High water hindering sturgeon-counting project on Rainy River
Persistent high water levels on Rainy Lake and the Rainy River aren’t just a hassle for resorts and anglers this summer. The high water also is hampering fisheries biologists who are conducting a population estimate on sturgeon in the river and Lake of the Woods.
High water carrying debris downstream in in the Rainy River has made it difficult for the biologists to set gill nets in the river, said Phil Talmage, Minnesota Department of Natural Resources area fisheries supervisor at Baudette. Water levels are up primarily due to heavy rains along the international border in June.
In April and May, biologists captured and tagged about 1,300 sturgeon. The fish were released to mix with the rest of the sturgeon population.
Then, starting June 23, the DNR and other agencies began setting nets to recapture sturgeon in the river and on bays of Lake of the Woods. After comparing the number of tagged sturgeon to untagged sturgeon in the recapture effort, biologists can use a formula to estimate the overall sturgeon population.
The Ontario Ministry of Natural Resources and the Rainy River First Nation also are participating in the so-called “mark and recapture” project. The survey is a follow-up to a similar assessment in 2004, which tallied the recovering population at an estimated 60,000 sturgeon 40 inches or longer. By comparison, there were only about 16,000 sturgeon in that size range when the Ontario MNR conducted the first population survey in the late 1980s.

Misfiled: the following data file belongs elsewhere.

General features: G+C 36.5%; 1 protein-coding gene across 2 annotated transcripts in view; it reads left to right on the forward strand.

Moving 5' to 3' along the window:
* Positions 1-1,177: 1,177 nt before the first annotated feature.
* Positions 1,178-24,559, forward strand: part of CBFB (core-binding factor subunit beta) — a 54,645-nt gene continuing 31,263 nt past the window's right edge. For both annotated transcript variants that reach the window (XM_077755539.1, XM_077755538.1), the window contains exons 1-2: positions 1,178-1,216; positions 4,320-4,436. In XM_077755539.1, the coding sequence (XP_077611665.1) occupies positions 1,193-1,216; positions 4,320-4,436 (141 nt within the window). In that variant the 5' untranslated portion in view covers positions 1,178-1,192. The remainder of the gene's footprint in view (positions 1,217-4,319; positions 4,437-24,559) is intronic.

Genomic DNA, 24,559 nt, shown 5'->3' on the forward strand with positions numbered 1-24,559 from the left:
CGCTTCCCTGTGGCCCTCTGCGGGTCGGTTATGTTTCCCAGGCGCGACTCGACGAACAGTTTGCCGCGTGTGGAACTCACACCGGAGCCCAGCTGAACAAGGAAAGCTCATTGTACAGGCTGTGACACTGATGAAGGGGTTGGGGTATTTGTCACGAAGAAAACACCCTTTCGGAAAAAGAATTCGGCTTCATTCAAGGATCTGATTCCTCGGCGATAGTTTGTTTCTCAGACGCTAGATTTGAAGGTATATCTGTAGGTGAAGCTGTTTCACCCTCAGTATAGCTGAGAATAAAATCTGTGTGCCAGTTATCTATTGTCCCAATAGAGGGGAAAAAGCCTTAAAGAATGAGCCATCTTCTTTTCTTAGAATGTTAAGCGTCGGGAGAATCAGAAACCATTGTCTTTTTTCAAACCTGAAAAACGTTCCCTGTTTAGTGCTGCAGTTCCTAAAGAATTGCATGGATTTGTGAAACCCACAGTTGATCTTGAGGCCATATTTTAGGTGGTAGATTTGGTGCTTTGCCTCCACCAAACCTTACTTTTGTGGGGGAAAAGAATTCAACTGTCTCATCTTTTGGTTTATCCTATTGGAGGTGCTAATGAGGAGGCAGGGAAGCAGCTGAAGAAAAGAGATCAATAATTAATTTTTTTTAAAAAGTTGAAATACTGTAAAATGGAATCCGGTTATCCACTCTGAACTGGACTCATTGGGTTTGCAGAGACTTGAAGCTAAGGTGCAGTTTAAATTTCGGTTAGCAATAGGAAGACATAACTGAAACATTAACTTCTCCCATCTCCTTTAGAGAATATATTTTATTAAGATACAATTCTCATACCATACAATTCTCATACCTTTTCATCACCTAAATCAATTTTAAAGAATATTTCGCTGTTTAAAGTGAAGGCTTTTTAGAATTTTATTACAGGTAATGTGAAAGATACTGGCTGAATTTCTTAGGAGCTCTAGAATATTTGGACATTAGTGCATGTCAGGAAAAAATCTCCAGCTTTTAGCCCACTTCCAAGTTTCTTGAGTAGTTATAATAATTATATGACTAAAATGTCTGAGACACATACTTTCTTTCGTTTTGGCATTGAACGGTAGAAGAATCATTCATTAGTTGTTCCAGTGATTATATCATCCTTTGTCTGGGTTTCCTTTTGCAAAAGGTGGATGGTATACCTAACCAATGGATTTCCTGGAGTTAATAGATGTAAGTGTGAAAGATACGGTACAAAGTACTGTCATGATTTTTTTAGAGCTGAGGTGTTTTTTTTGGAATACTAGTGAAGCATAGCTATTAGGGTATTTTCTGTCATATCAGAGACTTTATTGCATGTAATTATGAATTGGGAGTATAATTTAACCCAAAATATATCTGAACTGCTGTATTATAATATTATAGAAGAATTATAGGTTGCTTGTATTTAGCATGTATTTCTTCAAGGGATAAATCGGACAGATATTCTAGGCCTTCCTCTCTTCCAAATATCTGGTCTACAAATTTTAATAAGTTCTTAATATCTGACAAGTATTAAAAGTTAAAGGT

Fisheries officials have been able to set recapture nets in Four Mile Bay and Big Traverse Bay on Lake of the Woods, Talmage said. So far, about 200 sturgeon have been captured this summer, and four of them had been tagged this spring, he said.
“We’re on a better clip than we were last time (2004),” Talmage said. “In the last population estimate, we recaptured six fish. It shows there are a lot of fish out there untagged, which indicates there’s a good abundance of fish.”
Talmage estimated that fisheries crews would be able to set nets in the river in the next few days. As water temperatures rise in mid-summer, however, sturgeon sometimes die in the gill nets. To avoid that, crews would quit netting then and resume in the fall, Talmage said.
“We don’t want to kill sturgeon,” Talmage said.
In all, the recapture effort involves hundreds of net sites on the lake and the river.
“The big thing is, we have to get all of our sites done,” Talmage said. “We’re confident we’ll come out with a real sound estimate of the sturgeon abundance in the system.”
The water level on Rainy Lake remained 32 inches above normal on Thursday, according to the Lake of the Woods Control Board, although the water level has been dropping gradually during the first two weeks of July. Many docks on the lake remain under water, said Mike Williams, a fishing guide from International Falls. The lake is quieter than usual, he said, because so few residents have their boats in the water.